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What is a ‘red flag’ law and how has it worked in Maryland and elsewhere?

After mass shootings in Ohio and Texas, there’s been pressure on lawmakers around the country to enact more gun violence prevention measures. So-called “red flag” laws are among proposals that gain steam after such tragedies, and Republican Gov. Mike DeWine of Ohio has pitched the idea. The aim is to keep guns out of the hands of people who pose an immediate threat to themselves and others.

Shannon Frattaroli, an associate professor at the Johns Hopkins Bloomberg School of Public Health, took part in a gun violence task force after the shooting at Sandy Hook Elementary School in Newtown, Conn., in 2012 that recommended red flag orders — formally called extreme-risk protection orders. Frattaroli expects more states to enact them now. She explains how they work.

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What are extreme-risk protection orders?

The laws allow law enforcement and, in many cases, certain family members to petition a court to forbid someone exhibiting dangerous behaviors — such as amassing weapons, making threats or planning violence — from possessing or buying guns. A judge generally decides on a short-term emergency petition and a longer-term petition, usually lasting no more than a year.

The orders expand on domestic violence laws that in some states had already allowed law enforcement to temporarily prevent someone from possessing a gun.

The red flag orders are often mischaracterized as solely aimed at taking guns from people with mental health disorders — who Frattaroli said are more likely to be victims than perpetrators of gun violence. The red flag orders focus on individuals displaying dangerous behaviors.

“There is more evidence that focusing on behaviors can be very effective in preventing violence," she said. “These orders are for people acting out while in a crisis."

Which states have laws and how are they different?

Seventeen states and the District of Columbia have enacted laws, primarily since 2012. Maryland’s law went in effect in 2018, after the shooting at Marjory Stoneman Douglas High School in Parkland, Fla.

All of them allow law enforcement to petition the courts. Many states also allow family members and intimate partners to seek an order. The Maryland law is considered among the strongest because it also allows some health care providers and social workers to petition the court and permits requests any day or time.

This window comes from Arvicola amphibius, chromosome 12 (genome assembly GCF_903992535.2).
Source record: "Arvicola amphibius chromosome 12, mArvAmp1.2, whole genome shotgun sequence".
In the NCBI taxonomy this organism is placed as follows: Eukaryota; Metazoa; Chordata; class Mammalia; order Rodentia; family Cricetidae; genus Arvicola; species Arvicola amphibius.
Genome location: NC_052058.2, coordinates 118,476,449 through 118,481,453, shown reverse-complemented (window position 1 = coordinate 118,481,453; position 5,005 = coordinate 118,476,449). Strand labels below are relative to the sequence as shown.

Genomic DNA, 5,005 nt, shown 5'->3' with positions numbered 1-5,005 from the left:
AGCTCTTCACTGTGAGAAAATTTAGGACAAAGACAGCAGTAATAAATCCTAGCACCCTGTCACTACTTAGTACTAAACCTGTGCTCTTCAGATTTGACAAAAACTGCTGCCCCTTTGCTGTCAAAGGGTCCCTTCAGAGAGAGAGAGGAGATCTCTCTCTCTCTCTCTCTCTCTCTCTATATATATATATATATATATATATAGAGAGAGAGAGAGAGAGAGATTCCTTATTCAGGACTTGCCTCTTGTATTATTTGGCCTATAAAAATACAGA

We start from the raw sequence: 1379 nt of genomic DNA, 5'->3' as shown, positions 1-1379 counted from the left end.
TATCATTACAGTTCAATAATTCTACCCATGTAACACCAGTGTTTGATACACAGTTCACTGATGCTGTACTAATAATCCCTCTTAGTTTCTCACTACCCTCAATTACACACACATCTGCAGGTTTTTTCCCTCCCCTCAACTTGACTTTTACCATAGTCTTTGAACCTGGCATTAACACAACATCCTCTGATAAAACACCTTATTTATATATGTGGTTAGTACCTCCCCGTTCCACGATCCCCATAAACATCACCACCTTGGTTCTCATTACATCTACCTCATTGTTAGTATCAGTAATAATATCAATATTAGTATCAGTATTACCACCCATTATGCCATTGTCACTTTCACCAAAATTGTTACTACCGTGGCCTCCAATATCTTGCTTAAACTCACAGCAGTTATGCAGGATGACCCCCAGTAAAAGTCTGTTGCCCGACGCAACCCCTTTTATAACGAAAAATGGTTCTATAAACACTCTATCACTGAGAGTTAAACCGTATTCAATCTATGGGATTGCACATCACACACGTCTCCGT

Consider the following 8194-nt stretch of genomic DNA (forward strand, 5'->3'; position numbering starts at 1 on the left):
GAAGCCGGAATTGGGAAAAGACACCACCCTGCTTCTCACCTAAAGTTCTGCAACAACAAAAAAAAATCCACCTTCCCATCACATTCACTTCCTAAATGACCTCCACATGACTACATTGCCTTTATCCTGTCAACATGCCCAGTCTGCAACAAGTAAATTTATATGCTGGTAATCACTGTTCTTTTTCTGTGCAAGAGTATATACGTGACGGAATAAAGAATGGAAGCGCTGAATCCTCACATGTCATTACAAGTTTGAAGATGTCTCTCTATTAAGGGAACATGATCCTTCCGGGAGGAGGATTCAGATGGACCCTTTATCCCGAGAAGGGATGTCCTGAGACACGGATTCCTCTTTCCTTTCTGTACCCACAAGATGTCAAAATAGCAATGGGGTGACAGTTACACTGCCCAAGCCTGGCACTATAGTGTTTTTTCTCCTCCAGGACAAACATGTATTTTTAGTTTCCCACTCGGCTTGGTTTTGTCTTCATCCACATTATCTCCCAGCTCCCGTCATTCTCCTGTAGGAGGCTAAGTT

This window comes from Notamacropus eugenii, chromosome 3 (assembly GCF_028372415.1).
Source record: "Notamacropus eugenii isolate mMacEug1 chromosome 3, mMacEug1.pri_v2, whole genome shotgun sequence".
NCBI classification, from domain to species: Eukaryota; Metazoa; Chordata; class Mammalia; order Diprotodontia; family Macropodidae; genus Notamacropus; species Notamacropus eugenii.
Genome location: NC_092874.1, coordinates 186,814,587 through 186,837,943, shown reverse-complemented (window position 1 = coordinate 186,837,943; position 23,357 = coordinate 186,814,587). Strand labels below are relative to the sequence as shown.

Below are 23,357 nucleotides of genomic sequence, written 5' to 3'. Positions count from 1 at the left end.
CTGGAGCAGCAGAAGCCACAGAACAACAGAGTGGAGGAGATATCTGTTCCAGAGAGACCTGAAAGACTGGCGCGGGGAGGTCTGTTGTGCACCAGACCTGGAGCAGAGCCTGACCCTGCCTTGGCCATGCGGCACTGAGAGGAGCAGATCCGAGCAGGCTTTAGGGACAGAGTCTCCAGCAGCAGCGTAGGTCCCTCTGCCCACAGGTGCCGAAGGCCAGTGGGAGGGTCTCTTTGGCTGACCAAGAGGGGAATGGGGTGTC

In New York, school administrators can petition for an order. In Hawaii, a co-worker can. States also have different standards of proof or lengths of time that people are banned from having guns.

How many petitions have there been in Maryland?

Since the law went into effect Oct. 1, Maryland’s judiciary has fielded 788 requests, or about 80 a month, to remove firearms from individuals, according to data provided by Montgomery County Sheriff Darren M. Popkin.

Anne Arundel County, where the Capital Gazette newspaper office shooting occurred last year, had the most petitions at 128. Harford County, which had a mass shooting at a Rite Aid warehouse last year, had 70 requests.

In the Baltimore area, the city of Baltimore, which has the highest rate of gun violence in the state, had 29. Baltimore County had 118 and Carroll had 32.

Only Kent County on the Eastern Shore had no petitions.

About half the requests statewide have come from family and half from law enforcement, Popkin said.

Overall, courts granted about half the requests.

Popkin said the majority of the orders do involve someone with mental health problems who is in the middle of a crisis related to domestic violence or suicide threats.

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By contrast, California, with about five times the population as Maryland but a more restrictive law, issued 86 orders in 2016, according to The Trace, a nonprofit news organization covering guns in the U.S.

What does the evidence show?

Frattaroli said that it’s not possible to say how many potential victims of mass shootings were saved by the laws. But there is evidence that the laws are preventing gun violence.

Research largely comes from Connecticut and Indiana, where there were versions of the red flag orders before 2012, and from states with domestic violence laws that include prohibitions on guns. Early red flag data suggests a reduction in intimate partner homicides and suicides, which account for the most gun deaths.

Frattaroli said researchers will be tracking the trajectory of gun violence in states with red flag orders as one way to assess the orders’ effectiveness at preventing mass shootings and other violence.

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